In writing about technology, I believe that there is always a never-ending demand for more basic, “101 level” information. Too often, we can forget that while end-users might be interested in hearing about the next big thing, they often aren’t even buying the brand-new version, but are working to optimize their legacy environments. If the chasm between the “future vision” and the customer’s reality is more than a few generations of product, there is a real chance that the terminology and operational models will be so foreign that it will scare off those all but the most aggressive early adopters. I try and explain the gap between the vision of where things are going and how customers can move towards adoption of new technologies.

People have different ways that they prefer to consume information; so to reach a broad audience, you should use multiple media methods. I’m excited that I have a couple of upcoming presentations at industry shows to add to my mix of writing and videos. Presentations require a lot of work, but I have fun with them and enjoy sharing the material (and when allowed, I post them to SlideShare). Here are some recent sessions that I recorded and upcoming events that I will be at:

I was a guest on Mike Laverick’s Chinwag podcast. The audio and video of the discussion are available here: Topics of the conversation included flash storage, convergence solutions, desktop virtualization and more.

I also participated in the first Cisco Data Center Virtual Symposia. A panel consisting of Omar Sultan, J Metz, Stephen Foskett, Greg Ferro, Ivan Pepelnjak and me had a 3-hour in-depth conversation about FC, FCoE and iSCSI. Full details and replay of the session can be found here:

I will be at Interop Las Vegas the week of May 7th. I’m sitting on a panel with Mike Fratto, Stephen Foskett and Howard Marks on Tuesday 11:30am-12:30pm PT: What’s Next in Storage. On Wednesday at 3:15pm-4:15pm PT, I will be presenting:

Big Data? No. Big Decisions Are What You Want. Both sessions are part of the Storage Track; details are available here.

I’ll be back in Vegas the week of May 21 for EMC World – I can’t believe it’s my 10th year at the conference. SiliconAngle and Wikibon will be broadcasting live video with theCUBE. I will have a presentation on Converged Solutions near the Blogger’s Lounge – I’ll update this post when the time/date is available. UPDATE: My BUZZ Talk at EMC World “Data Collision: How Virtualization is converging the Enterprise” will be 2-2:30pm on Mon, May 21st – details here.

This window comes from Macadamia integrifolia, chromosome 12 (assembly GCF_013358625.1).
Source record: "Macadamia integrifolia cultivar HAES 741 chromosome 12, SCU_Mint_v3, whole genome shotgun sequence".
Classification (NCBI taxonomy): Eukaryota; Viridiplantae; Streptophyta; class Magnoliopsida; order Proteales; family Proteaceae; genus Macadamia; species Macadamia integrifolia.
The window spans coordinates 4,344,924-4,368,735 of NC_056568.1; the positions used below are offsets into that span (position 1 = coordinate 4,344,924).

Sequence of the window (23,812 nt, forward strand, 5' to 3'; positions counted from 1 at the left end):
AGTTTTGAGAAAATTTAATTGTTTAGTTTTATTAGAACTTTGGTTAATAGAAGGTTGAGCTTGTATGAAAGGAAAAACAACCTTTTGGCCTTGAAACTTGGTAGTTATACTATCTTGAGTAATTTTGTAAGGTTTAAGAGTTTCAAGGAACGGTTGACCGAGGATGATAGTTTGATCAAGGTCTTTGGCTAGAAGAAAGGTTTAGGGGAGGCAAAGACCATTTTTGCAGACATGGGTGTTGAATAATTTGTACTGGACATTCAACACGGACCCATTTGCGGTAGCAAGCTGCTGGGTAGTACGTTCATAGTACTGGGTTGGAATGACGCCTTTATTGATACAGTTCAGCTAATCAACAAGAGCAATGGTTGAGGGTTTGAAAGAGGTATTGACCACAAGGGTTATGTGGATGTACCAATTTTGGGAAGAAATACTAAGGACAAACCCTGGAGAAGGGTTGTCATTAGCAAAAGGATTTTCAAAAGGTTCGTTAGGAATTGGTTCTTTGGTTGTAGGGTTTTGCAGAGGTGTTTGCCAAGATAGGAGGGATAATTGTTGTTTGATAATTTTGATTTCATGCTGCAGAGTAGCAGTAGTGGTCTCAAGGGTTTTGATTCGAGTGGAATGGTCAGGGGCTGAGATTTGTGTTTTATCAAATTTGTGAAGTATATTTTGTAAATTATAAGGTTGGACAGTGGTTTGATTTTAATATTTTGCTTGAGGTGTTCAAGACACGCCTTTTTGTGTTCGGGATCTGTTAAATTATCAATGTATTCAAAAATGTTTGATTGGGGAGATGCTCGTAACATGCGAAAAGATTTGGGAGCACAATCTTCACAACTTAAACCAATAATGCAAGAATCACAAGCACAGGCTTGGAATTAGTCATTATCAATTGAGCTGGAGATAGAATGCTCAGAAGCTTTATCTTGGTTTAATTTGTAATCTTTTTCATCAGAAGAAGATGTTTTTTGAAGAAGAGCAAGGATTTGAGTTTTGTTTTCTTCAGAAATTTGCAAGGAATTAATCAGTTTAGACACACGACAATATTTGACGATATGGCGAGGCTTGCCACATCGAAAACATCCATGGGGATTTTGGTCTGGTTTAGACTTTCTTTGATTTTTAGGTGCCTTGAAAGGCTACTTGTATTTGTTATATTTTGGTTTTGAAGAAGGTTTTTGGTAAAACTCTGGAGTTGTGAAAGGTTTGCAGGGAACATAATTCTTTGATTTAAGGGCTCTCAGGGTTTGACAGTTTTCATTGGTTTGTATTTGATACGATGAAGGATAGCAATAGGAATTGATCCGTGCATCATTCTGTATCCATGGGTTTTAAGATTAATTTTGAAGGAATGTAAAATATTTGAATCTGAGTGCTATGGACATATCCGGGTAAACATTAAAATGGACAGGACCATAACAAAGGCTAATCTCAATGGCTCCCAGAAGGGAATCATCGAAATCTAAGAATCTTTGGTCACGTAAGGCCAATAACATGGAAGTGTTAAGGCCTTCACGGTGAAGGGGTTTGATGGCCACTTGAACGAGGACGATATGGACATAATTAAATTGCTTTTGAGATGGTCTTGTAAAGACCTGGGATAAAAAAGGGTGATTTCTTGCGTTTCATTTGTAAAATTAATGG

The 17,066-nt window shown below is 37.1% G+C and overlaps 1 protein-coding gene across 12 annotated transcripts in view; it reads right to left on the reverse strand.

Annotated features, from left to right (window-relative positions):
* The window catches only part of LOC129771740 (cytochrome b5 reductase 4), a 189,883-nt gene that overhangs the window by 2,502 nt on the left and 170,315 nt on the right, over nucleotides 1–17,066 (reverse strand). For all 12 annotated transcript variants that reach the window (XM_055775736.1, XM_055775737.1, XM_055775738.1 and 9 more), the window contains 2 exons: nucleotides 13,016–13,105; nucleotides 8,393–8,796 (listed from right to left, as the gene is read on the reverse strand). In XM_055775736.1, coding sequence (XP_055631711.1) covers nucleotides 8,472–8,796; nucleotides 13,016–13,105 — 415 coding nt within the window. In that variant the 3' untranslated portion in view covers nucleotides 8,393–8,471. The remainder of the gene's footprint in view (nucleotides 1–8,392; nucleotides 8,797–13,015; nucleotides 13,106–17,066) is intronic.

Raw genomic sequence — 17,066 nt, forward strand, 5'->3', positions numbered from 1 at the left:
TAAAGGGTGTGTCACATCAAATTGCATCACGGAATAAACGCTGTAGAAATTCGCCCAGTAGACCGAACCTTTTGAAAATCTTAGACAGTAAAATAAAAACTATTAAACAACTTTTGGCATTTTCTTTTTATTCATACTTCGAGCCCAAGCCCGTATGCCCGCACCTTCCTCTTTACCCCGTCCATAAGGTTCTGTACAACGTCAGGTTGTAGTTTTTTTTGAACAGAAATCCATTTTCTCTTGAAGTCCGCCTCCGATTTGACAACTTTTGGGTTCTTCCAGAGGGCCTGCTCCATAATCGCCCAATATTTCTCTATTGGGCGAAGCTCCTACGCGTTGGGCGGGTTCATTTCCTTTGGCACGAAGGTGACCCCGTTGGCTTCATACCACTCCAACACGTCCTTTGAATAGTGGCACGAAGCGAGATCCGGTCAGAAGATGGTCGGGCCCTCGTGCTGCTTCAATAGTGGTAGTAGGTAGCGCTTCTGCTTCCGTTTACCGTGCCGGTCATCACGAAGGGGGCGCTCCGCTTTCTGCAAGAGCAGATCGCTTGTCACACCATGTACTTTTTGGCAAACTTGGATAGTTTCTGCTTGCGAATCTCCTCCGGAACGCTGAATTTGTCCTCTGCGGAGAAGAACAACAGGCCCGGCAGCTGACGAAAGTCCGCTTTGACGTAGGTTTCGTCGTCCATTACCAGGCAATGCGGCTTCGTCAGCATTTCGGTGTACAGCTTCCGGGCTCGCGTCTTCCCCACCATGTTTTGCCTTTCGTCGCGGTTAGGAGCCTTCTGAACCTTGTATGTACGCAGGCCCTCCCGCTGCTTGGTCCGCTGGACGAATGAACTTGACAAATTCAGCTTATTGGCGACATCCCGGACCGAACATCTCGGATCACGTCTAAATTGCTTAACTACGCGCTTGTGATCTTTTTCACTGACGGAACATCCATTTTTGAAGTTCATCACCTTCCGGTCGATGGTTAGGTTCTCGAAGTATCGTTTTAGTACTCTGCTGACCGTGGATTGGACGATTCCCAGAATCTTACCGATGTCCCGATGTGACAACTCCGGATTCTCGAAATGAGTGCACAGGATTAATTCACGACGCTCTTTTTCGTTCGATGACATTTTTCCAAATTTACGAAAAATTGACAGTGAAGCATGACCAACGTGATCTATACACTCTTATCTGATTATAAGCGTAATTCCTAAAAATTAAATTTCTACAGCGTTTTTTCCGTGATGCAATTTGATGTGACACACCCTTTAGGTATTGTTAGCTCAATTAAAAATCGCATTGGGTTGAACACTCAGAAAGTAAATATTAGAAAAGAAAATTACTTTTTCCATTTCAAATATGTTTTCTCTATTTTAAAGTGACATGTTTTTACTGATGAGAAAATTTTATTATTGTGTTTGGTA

I expect to be at a few other shows this year (including Dell Storage Forum in Boston and VMworld in San Francisco). As long as my schedule allows, I’m always happy to do podcasts, videos or simply chat about technology and/or social media. I’m easy to contact here, on Twitter (@stu) or through Google+ (stuminiman).

Finally, a big thank you to VMware for naming me a vExpert for 2012 (my second year) – see the full list here.

Incredible Times in the IT Industry

March 13, 2011

Hi, thanks for stopping by and obligatory apologies for not having posted in almost 3 months. I’ve still been quite active on Twitter, sharing on Google Reader (also goes to my other Twitter account), and writing about IT for work. Here’s a quick update on some of the things I’ve been involved with lately.

Incredible Beings by Hugh Macleod (shared via CC)

Earlier this month, I was interviewed by Countdown to Storage Expo (a UK-based marketing group), here’s the link: Storage Networking & Social Media Maven: Q&A with @Stu Miniman, Principal Research Contributor at Wikibon. After doing the interview, I found out that I will be attending my first SNW next month.

It’s an exciting time in the IT industry and I’m lucky to be able to cover a lot of different topics as an analyst. Here are some links to some of my favorite articles that I’ve written lately:

Big Data is a nascent trend which is at the intersection of analytics, mashups, cloud computing and some really smart data scientists. After watching the O’Reilly Strata, I wrote a blog post explaining some of the basics of this trend.

Cloud computing is a huge portion of the IT landscape. My angle has traditionally been from the enterprise perspective, since I was working on “private cloud” solutions back when we simply called them next-generation or virtual data center solutions. As with most technologies, enterprises must balance existing legacy equipment an processes with the desire to take advantage of newer cost and operational models. I wrote a piece on hybrid clouds discussing solutions that look at bridging private and public clouds.